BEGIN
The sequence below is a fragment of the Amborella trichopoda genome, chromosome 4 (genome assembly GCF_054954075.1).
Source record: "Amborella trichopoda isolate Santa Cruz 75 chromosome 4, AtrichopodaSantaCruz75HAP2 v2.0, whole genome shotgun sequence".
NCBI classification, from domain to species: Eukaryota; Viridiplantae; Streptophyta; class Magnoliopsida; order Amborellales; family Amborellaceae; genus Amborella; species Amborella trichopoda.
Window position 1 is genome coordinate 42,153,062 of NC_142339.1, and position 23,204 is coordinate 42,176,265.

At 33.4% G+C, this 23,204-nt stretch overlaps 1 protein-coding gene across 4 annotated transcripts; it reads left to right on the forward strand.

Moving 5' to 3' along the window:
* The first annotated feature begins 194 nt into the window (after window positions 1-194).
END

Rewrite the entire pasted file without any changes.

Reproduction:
The sequence below is a fragment of the Amborella trichopoda genome, chromosome 4 (genome assembly GCF_054954075.1).
Source record: "Amborella trichopoda isolate Santa Cruz 75 chromosome 4, AtrichopodaSantaCruz75HAP2 v2.0, whole genome shotgun sequence".
NCBI classification, from domain to species: Eukaryota; Viridiplantae; Streptophyta; class Magnoliopsida; order Amborellales; family Amborellaceae; genus Amborella; species Amborella trichopoda.
Window position 1 is genome coordinate 42,153,062 of NC_142339.1, and position 23,204 is coordinate 42,176,265.

At 33.4% G+C, this 23,204-nt stretch overlaps 1 protein-coding gene across 4 annotated transcripts; it reads left to right on the forward strand.

Moving 5' to 3' along the window:
* The first annotated feature begins 194 nt into the window (after window positions 1-194).